Mayor Chris Beutler issued a proclamation today for National Safe Kids Week and encouraged families to attend two events focusing on the prevention of sports injuries:
The events are sponsored by Safe Kids Lincoln-Lancaster County, a coalition of public and private injury prevention experts and others in the community who are concerned about unintentional injuries occurring among children. These injuries are the leading cause of death to children ages 1 to 14 nationally and in Lancaster County. The Lincoln-Lancaster County Health Department coordinates the coalition.
The events will feature local experts on sports injury prevention; more than 25 interactive activities; and demonstrations on pedestrian and bike safety, swimming pool and boating safety, and fire and burn prevention as well as child passenger and home safety.
Mayor Beutler also introduced two middle school students recovering from sports injuries. During a 2008 soccer game, Chase Wolinski's anterior cruciate ligament (ACL) was torn. After surgery and a four-month recovery, she was cleared for volleyball practice, but re-tore the ligament, requiring another surgery and six months of rehabilitation.
"Had we known in advance the importance of weight training and proper stretching in injury prevention, we would have done everything differently," said Chase's mom, Jude Eberhardt. "Chase went through a solid year of pain and some isolation. She's leading an active life again including sports, but does leg strengthening exercises and knows she has to stretch before each activity. She's really had to learn how to succeed all over again."
Scott Wineman is recovering from head and neck injuries experienced during a football game last October 2009. "I worked so hard to get on the 8th-grade team that I didn't think about being smaller than a lot of the other guys," said Wineman. Two plays in which he was hit by opponents left him with whiplash, a concussion, and a hairline fracture of a vertebrae.
"Patience is not a virtue when it comes to sports injuries," said Scott's mom, Lyn. "In hindsight, Scott should not have continued playing after the first hit, and we would have gotten him to specialists immediately." Although Scott's fracture healed, he still suffered serious headaches, fatigue, attention disorder, difficulty reading and neck pain. In January, he was referred to the Mild Traumatic Brain Injury program at Madonna Rehabilitation Hospital and began therapy. At school, the emphasis is on what he learns rather than his earned grade.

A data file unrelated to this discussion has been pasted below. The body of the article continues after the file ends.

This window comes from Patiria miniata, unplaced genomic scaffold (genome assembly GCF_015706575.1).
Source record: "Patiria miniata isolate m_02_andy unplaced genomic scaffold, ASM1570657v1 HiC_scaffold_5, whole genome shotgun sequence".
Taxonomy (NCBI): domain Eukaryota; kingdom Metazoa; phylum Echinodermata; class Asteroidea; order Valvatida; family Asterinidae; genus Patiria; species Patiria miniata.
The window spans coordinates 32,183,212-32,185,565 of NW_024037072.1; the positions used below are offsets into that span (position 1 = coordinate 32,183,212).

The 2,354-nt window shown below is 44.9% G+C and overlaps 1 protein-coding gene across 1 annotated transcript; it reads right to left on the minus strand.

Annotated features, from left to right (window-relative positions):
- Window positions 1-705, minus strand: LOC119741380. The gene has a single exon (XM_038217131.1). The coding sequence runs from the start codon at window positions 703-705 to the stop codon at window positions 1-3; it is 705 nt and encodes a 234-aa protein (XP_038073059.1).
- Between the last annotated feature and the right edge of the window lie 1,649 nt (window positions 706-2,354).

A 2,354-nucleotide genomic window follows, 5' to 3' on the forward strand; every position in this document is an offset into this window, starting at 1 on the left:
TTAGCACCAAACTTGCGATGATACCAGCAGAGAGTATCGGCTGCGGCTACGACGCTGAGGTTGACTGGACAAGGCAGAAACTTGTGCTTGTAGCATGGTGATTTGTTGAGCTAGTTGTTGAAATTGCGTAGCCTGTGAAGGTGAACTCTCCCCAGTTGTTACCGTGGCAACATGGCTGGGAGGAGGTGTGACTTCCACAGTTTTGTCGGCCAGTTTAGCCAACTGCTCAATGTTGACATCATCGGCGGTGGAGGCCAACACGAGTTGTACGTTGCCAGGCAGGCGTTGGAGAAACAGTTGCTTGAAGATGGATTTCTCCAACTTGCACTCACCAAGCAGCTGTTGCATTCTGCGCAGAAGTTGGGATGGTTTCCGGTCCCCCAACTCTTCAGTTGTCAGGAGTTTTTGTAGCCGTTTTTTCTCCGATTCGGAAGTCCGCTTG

Counseling helped both students deal with issues about fear, self-image, and the loneliness that comes from being left out of sports and social events involving physical activity.
According to Safe Kids USA, more than 30 million American children participate in extra curricular sports each year. The American Academy of Orthopedic Surgeons estimates that more than 3.5 million children age 14 and younger seek medical attention each year as a result of sports injuries. About 40 percent of traumatic brain injuries among youth are associated with sports and recreational activities.
The Lincoln-Lancaster Injury Surveillance System shows that over the 2006 though 2008 three-year period, 3,085 young people 18 and under were treated for sports injuries in Lincoln hospitals. This resulted in 3,799 days of hospitalization and $3.3 million in hospital charges for hospitalization only.
More information on Safe Kids is available at lincoln.ne.gov (keyword: safekids).